Artist Life

How I’m Gamifying My BuJo To Achieve All My Goals In 2023

At the beginning of every year I like to sit down and reflect. What goals did I accomplish this past year? What habits do I want to keep or change? And most importantly, what would I like to accomplish this year?

The results of this process helped me determine that my art goals for this year include visiting more artist alleys, improving the cohesiveness of my portfolios, and completing 52 illustrations. Well, today I’d like to share the system I created to help me achieve them and more!

This year’s system is inspired by a new trend I’ve been enjoying that’s about romanticizing your life. It’s a concept about falling in love with your life and learning how to enjoy the little things that make your life yours. I plan to embrace this ideology this year with my bullet journal but with a twist. This year I want to turn my life into a game.

The Basics of Bullet Journaling

In the past I’ve tried many a strategy to complete my goals. Panda planners, weekly planners, a google doc that’s just a long to-do list…They all worked for a bit then one day I just lost interest in them…. And with my newly expanded family, I need to find a way that’s flexible and adaptable to help me keep up with my goals. Bullet Journaling has been the one that fit the best with my chaotic energy in the past, so I plan to use it as a baseline for my new planner.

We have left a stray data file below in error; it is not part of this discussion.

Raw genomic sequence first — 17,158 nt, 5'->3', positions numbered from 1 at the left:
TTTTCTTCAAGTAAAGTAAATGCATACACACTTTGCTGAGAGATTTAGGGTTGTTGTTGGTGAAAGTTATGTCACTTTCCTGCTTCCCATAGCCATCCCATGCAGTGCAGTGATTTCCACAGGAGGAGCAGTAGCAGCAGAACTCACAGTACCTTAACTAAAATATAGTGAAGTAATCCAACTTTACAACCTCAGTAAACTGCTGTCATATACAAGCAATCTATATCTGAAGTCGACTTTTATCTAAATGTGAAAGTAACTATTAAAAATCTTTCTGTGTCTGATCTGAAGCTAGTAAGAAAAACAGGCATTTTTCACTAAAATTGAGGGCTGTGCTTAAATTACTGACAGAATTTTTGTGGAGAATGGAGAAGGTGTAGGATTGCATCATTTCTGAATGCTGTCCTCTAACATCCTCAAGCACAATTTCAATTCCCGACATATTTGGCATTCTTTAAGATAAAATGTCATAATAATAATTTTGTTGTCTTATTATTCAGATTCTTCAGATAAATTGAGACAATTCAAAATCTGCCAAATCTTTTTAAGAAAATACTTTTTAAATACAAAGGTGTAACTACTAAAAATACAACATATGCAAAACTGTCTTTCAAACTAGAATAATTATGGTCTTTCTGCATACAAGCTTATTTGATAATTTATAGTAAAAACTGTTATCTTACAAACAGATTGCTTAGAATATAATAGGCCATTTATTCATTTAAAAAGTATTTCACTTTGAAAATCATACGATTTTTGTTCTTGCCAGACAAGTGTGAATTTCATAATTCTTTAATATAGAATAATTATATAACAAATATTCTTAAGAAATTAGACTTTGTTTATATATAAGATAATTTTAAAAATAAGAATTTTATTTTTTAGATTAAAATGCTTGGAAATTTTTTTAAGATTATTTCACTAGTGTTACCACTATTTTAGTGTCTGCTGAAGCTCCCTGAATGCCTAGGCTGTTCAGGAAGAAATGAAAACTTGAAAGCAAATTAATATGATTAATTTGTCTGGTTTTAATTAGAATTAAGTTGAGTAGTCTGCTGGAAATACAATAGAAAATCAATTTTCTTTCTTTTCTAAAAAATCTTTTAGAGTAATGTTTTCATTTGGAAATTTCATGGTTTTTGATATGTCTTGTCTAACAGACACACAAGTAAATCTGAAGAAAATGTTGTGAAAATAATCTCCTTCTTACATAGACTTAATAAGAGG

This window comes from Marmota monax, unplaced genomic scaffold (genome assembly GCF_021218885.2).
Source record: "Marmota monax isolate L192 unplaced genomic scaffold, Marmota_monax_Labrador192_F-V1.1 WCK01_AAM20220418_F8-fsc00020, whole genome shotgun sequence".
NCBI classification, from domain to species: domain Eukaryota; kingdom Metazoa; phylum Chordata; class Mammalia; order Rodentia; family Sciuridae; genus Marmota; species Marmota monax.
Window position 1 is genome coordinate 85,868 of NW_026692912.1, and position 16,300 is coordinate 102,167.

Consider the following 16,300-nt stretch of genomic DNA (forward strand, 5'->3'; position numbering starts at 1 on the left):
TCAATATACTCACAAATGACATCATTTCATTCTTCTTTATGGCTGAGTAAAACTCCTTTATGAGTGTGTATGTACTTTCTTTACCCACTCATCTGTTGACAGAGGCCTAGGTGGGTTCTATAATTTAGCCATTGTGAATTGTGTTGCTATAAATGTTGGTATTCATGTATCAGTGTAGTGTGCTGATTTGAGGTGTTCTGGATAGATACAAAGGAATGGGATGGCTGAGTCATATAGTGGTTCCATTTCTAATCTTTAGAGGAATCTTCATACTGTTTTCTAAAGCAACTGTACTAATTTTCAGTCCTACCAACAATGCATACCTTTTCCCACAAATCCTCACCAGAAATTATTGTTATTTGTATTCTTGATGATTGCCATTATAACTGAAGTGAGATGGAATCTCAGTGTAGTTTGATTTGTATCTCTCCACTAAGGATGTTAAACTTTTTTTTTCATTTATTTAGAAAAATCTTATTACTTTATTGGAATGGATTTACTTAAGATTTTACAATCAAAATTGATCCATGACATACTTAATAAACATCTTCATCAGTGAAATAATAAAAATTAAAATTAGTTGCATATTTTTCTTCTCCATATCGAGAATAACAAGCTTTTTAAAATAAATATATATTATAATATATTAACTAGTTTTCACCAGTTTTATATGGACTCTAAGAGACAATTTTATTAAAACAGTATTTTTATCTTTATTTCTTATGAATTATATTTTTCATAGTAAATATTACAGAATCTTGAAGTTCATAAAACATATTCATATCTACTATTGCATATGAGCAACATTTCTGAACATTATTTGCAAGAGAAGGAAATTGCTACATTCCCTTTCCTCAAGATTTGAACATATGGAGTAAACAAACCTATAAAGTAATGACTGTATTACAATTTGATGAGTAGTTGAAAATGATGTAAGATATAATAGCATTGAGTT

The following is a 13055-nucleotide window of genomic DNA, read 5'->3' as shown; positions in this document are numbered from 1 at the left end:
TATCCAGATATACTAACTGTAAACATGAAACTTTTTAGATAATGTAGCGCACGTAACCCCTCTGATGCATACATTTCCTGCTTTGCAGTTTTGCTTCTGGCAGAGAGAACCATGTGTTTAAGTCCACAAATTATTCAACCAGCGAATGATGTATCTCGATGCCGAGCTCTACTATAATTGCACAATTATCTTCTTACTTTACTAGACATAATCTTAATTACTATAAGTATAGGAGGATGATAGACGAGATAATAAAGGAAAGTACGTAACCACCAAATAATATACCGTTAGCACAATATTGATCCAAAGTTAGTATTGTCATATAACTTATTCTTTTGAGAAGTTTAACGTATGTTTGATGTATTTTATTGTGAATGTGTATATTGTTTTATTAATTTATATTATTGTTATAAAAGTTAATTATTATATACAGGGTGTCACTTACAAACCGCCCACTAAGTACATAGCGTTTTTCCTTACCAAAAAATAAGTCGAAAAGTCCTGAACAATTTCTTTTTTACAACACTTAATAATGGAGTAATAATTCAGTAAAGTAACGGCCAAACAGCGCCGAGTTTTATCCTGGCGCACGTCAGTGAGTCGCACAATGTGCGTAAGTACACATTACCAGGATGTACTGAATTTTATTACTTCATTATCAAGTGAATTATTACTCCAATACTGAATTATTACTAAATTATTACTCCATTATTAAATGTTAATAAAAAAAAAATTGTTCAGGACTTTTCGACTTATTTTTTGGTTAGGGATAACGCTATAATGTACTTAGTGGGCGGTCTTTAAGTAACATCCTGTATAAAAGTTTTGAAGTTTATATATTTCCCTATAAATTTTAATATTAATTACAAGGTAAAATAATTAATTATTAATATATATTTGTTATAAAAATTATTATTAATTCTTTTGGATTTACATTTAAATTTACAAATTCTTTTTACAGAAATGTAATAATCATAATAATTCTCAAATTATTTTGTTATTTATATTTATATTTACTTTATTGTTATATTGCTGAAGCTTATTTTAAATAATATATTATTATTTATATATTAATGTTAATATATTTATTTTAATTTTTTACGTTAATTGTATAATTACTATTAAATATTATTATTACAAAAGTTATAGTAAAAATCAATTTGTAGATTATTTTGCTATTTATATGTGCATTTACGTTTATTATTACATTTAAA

Bullet Journaling at it’s core is about living an intentional live. Or in other words, it’s about organizing your day while being mindful about why you’re doing it. You set up your intentions, and break it down all the way to daily goals. It’s one of the best adaptable systems because all you need is a blank journal and pen. If you’d like to learn more, head to their website here.

Yet the basic bullet journaling system hit a mark of me nagging at myself for not completing things. It always felt like the list of things to do kept expanding at a rate I couldn’t keep up. So I decided that this year I’d make it into something that I find more engaging. Something inspired by this planner that works for me.

That is where gamification comes in.

What is Gamification?

Gamification is applying game elements to other types of activities. You’ll find it most often with marketing. For example, Twitch has made streaming a game. As you watch, you gain points that can then be used to interact with the streamer. (The streamer then gets to decide how these interactions go. Like having to change their outfit mid-stream or draw a suggestion.)